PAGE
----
But we can be so deluded by our own individual perspective.
David Foster Wallace mused about this in his famous commencement address:
Here is just one example of the total wrongness of something I tend to be automatically sure of: everything in my own immediate experience supports my deep belief that I am the absolute centre of the universe; the realest, most vivid and important person in existence. We rarely think about this sort of natural, basic self-centredness because it's so socially repulsive. But it's pretty much the same for all of us. It is our default setting, hard-wired into our boards at birth. Think about it: there is no experience you have had that you are not the absolute centre of. The world as you experience it is there in front of YOU or behind YOU, to the left or right of YOU, on YOUR TV or YOUR monitor. And so on. Other people's thoughts and feelings have to be communicated to you somehow, but your own are so immediate, urgent, real.
One strange manifestation of this self-centeredness, is our unwillingness to reveal what we need to work on in our lives. Our inability to embrace what we need to know, learn and understand-- the way we are taught to address our weaknesses.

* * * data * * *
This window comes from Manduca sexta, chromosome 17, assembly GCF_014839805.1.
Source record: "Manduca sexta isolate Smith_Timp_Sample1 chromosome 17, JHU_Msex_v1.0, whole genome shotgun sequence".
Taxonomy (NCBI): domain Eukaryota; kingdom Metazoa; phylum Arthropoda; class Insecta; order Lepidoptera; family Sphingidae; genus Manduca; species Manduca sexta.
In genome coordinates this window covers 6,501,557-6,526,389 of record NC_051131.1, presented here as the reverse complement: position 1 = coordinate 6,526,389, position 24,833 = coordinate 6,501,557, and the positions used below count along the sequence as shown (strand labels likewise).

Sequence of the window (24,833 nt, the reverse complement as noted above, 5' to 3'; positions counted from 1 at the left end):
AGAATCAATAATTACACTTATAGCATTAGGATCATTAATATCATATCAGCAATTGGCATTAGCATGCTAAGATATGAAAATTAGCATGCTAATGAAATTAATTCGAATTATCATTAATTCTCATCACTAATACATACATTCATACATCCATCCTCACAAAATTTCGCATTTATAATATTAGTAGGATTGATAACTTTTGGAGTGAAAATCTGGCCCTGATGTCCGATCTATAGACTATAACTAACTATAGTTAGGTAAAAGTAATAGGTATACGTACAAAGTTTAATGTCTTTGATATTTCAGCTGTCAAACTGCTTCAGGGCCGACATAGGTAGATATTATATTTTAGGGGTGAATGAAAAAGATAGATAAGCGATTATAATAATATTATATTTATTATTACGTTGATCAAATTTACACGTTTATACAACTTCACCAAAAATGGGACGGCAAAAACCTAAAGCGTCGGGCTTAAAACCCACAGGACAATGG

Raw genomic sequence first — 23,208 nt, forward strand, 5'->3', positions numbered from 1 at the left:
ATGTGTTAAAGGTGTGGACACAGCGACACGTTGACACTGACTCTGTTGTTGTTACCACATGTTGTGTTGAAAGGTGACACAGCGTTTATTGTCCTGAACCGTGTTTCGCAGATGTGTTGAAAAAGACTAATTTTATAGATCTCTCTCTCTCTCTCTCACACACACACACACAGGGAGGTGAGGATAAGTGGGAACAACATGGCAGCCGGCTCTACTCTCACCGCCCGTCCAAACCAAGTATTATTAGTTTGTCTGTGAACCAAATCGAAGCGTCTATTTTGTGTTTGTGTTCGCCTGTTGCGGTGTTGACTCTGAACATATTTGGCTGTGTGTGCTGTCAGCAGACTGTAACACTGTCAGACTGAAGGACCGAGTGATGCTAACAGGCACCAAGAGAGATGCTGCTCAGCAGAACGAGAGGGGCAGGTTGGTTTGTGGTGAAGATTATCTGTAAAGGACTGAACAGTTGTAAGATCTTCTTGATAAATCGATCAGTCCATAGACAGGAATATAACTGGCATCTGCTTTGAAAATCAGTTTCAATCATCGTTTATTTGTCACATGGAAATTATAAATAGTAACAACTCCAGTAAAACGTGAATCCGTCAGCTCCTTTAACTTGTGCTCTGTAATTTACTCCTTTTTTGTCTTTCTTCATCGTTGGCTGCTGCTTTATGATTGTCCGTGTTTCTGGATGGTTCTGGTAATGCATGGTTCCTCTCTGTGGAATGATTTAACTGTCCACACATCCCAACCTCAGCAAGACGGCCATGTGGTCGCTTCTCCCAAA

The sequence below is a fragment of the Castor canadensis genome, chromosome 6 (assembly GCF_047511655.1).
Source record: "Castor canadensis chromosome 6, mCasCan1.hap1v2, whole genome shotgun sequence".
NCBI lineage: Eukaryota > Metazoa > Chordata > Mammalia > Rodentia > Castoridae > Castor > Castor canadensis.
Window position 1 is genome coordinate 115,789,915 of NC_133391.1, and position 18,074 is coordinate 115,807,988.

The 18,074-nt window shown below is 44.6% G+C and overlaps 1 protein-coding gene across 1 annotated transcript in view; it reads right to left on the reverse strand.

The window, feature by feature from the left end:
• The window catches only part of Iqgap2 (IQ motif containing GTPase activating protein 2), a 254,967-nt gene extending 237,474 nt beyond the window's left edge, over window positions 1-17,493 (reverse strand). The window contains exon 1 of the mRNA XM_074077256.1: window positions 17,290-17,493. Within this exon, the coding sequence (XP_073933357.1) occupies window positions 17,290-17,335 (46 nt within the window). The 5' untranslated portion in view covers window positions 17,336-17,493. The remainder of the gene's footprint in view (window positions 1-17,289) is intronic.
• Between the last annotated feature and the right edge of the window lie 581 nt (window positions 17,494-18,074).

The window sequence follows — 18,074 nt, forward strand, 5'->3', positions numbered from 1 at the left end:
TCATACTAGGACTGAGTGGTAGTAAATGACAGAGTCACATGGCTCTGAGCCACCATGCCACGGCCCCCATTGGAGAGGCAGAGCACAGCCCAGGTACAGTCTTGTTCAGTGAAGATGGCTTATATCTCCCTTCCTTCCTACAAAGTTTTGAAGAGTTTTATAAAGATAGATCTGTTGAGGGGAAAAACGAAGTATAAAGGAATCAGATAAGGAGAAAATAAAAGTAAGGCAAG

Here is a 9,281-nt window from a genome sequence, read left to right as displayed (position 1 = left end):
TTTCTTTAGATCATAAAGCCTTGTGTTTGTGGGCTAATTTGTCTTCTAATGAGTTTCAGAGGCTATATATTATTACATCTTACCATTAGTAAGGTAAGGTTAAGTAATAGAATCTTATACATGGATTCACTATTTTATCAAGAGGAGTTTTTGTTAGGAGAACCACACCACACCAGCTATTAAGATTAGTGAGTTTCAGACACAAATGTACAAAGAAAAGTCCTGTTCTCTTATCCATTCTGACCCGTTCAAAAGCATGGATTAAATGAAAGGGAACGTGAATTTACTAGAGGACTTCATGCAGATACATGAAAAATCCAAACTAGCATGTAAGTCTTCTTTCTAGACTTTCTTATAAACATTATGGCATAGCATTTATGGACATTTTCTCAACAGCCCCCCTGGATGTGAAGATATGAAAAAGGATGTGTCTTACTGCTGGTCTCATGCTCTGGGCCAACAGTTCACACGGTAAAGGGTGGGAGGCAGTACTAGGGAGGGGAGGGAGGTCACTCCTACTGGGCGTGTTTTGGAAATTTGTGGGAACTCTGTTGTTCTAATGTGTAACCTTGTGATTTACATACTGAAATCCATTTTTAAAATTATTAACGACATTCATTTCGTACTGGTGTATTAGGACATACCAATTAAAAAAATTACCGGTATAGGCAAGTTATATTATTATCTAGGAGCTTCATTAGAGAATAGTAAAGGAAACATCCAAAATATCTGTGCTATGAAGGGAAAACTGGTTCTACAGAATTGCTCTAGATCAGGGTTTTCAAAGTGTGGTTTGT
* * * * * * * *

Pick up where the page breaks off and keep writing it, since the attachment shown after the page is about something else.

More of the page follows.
Popular career guidance sources preach "turn your weaknesses into strengths". When you network or interview you are supposed to provide these types of answers or assert these types of thoughts, when asked, "What areas are you trying to improve upon?"
"I am a perfectionist. I want work to hard and too long to get things just right."
"I love to work too much. I am a work-aholic."
"I let others take the credit for the work I do. I don't assert myself enough."
For whatever reason, this is now SOP for many folks. They robotically say these things that have been commoditized and therefore regress to the mean instead of differentiating themselves.
I have found that more than 50% of students, networkers, job seekers--in my unscientific networking study--say they are stumped by a direct question about their "weaknesses". They literally say, "I don't know what to say." "I'll have to think about it." "Wow, that is a good question."